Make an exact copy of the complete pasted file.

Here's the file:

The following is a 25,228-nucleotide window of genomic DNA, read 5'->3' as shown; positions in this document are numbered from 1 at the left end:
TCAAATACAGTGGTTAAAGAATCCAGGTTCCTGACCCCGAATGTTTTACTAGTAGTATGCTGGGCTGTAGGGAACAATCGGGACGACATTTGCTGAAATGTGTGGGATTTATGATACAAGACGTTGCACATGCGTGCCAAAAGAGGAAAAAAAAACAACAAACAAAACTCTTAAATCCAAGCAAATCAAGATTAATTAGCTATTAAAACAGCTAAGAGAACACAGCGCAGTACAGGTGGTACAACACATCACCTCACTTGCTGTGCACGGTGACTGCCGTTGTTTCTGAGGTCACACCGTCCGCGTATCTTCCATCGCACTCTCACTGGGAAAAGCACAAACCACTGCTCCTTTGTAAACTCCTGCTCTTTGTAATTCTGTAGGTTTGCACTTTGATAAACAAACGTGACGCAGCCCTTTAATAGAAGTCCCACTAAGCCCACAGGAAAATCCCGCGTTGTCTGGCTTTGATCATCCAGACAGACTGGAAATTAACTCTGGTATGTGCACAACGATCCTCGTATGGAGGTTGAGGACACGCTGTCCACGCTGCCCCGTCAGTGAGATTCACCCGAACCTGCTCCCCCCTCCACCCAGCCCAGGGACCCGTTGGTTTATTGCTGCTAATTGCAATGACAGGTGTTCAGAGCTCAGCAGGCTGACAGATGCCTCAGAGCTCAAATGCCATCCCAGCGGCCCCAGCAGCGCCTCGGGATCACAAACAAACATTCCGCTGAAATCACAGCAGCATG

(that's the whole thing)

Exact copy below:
The following is a 25,228-nucleotide window of genomic DNA, read 5'->3' as shown; positions in this document are numbered from 1 at the left end:
TCAAATACAGTGGTTAAAGAATCCAGGTTCCTGACCCCGAATGTTTTACTAGTAGTATGCTGGGCTGTAGGGAACAATCGGGACGACATTTGCTGAAATGTGTGGGATTTATGATACAAGACGTTGCACATGCGTGCCAAAAGAGGAAAAAAAAACAACAAACAAAACTCTTAAATCCAAGCAAATCAAGATTAATTAGCTATTAAAACAGCTAAGAGAACACAGCGCAGTACAGGTGGTACAACACATCACCTCACTTGCTGTGCACGGTGACTGCCGTTGTTTCTGAGGTCACACCGTCCGCGTATCTTCCATCGCACTCTCACTGGGAAAAGCACAAACCACTGCTCCTTTGTAAACTCCTGCTCTTTGTAATTCTGTAGGTTTGCACTTTGATAAACAAACGTGACGCAGCCCTTTAATAGAAGTCCCACTAAGCCCACAGGAAAATCCCGCGTTGTCTGGCTTTGATCATCCAGACAGACTGGAAATTAACTCTGGTATGTGCACAACGATCCTCGTATGGAGGTTGAGGACACGCTGTCCACGCTGCCCCGTCAGTGAGATTCACCCGAACCTGCTCCCCCCTCCACCCAGCCCAGGGACCCGTTGGTTTATTGCTGCTAATTGCAATGACAGGTGTTCAGAGCTCAGCAGGCTGACAGATGCCTCAGAGCTCAAATGCCATCCCAGCGGCCCCAGCAGCGCCTCGGGATCACAAACAAACATTCCGCTGAAATCACAGCAGCATG